The desert hidden in ice cycles

Roa Zubia, Guillermo

Elhuyar Zientzia

Normally, the history of climatology is classified according to cold periods, such as glaciations. But deserts are also a reflection of the cycle of nature. However, these natural cycles are very irregular and therefore difficult to predict. In the end it is not known to what extent nature is contributing to the expansion of the present deserts.
The desert hidden in ice cycles
01/06/2006 | Roa Zubia, Guillermo | Elhuyar Zientzia Komunikazioa
(Photo: From archive)

The Earth cools down and warms, the entire planet. It does so in cycles; some years the average temperature is low and polar ice colonizes many zones. In other years, the opposite occurs, the average temperature is higher and the ice goes back to the poles. These incidents can be considered by both geologists and biologists.

From the geological point of view, it is important that the ice advance and back. The time when there is much ice is called glaciation, while the interglacial period is called interglacial. The name itself is representative in terms of the classification of times: ice is the reference point. But as for deserts, we must take into account the interglacial epochs.

From a biological point of view, this ice dance affects ecosystems. For example, in southern Spain, in Granada, mammoth remains have been found, indicating that during the last glaciation the ice reached a very high south. It may not reach Granada, but there it would make it so cold as to be able to live furry animals. That is, the ice shifted to the south the appropriate ecosystem for mammoths.

But the opposite occurred also in interglacial times. The time of the dinosaurs is a good example: despite being animals of warm weather, their fossils have been found near the pole, for example in England and Canada. The dinosaurs appeared and developed in an interglacial era that, when they disappeared, still lasted. It can be interpreted in reverse: finding dinosaur fossils is a trace of a warm climate.

5 colds

In the climate cooling and warming cycle, ecosystems change a lot. For example, Scandinavia, Scotland and Canada are covered by an ice layer of three kilometers thick during the glaciations. There it is impossible to live and very difficult in England, northern central Europe and half of the United States. And vice versa, in the lands located in the South Pole there were forests 250 million years ago. There they have found fossils of trees and leaves. These fossils are, without a doubt, a record of temperature cycles.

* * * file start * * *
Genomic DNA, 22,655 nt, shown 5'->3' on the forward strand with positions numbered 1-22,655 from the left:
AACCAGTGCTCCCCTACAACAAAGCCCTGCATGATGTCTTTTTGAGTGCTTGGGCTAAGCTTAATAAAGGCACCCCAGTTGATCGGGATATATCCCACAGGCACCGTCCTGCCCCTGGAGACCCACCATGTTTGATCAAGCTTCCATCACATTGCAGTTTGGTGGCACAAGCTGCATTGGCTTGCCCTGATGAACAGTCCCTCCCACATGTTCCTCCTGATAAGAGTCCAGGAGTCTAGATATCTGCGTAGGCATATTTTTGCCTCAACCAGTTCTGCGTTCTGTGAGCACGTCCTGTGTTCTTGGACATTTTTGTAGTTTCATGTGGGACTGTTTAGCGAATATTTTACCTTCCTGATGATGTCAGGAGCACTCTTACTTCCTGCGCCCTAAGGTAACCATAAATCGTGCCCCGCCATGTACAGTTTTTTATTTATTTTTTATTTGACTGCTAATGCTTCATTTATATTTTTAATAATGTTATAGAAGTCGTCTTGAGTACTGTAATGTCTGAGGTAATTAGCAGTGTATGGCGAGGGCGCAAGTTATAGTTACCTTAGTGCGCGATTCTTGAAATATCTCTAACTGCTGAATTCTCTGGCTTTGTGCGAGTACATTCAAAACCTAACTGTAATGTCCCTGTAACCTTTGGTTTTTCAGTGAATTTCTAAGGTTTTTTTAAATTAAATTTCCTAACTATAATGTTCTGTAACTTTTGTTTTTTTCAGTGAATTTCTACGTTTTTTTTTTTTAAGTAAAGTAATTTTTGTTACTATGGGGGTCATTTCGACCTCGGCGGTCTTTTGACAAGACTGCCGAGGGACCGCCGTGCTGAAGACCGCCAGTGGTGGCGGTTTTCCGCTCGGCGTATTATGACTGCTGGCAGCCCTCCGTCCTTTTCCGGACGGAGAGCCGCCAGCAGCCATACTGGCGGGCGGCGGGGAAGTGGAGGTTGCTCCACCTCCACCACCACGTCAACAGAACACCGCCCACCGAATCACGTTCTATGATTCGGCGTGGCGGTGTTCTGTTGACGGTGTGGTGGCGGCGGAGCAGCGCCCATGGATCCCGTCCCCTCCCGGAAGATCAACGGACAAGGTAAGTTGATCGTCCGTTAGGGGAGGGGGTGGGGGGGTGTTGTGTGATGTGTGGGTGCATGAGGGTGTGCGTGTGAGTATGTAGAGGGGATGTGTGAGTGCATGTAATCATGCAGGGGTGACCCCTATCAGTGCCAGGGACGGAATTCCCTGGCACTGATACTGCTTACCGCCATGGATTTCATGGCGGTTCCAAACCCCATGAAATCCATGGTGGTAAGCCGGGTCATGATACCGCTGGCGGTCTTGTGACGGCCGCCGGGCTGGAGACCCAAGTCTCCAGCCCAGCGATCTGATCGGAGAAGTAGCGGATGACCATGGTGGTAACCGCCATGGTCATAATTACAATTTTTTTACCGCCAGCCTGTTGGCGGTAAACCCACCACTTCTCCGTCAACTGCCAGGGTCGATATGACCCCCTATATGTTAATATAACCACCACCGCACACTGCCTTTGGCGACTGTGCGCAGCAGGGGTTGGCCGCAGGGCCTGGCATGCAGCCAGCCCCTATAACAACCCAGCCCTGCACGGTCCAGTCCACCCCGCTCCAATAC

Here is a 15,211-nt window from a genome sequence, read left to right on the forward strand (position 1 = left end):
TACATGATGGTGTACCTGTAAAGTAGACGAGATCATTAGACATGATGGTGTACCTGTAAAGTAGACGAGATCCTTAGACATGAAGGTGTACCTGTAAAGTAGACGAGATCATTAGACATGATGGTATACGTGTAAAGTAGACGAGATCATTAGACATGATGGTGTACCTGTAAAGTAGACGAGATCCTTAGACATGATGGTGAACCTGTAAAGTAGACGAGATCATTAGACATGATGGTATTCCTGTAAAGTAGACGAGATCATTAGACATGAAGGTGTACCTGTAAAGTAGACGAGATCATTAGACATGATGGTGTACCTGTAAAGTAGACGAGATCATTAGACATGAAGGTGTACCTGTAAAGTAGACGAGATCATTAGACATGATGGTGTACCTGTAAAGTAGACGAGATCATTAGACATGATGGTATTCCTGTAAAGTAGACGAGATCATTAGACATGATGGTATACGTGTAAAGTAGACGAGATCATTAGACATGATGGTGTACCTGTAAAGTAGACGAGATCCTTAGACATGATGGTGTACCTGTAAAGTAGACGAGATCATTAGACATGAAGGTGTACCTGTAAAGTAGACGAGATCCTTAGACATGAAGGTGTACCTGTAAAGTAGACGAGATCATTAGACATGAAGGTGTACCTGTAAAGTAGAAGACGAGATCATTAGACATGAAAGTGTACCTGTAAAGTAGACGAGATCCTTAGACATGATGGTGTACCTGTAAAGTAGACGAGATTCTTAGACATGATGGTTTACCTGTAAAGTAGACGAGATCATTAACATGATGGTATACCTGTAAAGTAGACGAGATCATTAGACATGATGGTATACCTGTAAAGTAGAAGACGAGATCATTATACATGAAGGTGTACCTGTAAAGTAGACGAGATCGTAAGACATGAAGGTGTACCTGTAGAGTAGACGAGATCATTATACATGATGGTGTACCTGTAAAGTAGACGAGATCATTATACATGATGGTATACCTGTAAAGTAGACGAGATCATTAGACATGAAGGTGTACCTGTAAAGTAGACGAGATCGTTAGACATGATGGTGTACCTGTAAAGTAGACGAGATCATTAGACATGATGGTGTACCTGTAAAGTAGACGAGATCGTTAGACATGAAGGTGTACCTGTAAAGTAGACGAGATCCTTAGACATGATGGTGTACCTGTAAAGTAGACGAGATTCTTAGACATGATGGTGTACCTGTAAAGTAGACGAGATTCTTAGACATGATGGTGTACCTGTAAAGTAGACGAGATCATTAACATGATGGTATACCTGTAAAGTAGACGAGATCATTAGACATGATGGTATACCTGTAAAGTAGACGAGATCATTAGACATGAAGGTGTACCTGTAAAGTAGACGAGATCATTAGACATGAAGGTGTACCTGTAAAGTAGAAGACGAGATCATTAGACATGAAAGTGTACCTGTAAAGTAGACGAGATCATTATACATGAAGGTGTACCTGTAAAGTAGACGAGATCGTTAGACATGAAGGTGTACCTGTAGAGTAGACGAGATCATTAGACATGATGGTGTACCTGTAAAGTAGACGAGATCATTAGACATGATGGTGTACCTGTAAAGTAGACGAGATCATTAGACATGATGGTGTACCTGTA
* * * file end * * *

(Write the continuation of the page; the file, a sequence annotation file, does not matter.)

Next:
Variation of the temperature over the years.
G. G. Roa

In the long term, during the temperature cycle there have been five cold periods, that is, five of glaciations. The first occurred 2,500 million years ago and today we are in the last; from the general point of view, we are within a glaciation. (From this point of view, it is clear that deserts exist in the age of glaciations). And they have also been especially hot times in the history of climate, like dinosaurs.

In the short term, climatologists have identified eight climatic cycles over the past 740,000 years, four glaciations over the past 400,000 years.

The traces of the last glaciations are more marked than the old ones, so the temperature profile is more defined for the climate of the last millennium than for millions of years. However, scientists have obtained sufficient data to observe the general trend. These data are clear

Temperature cycles cannot be predicted, since they are not regular. Sometimes it takes little in a period of cold or heat and sometimes much, it is not possible to determine the timing of the cycle.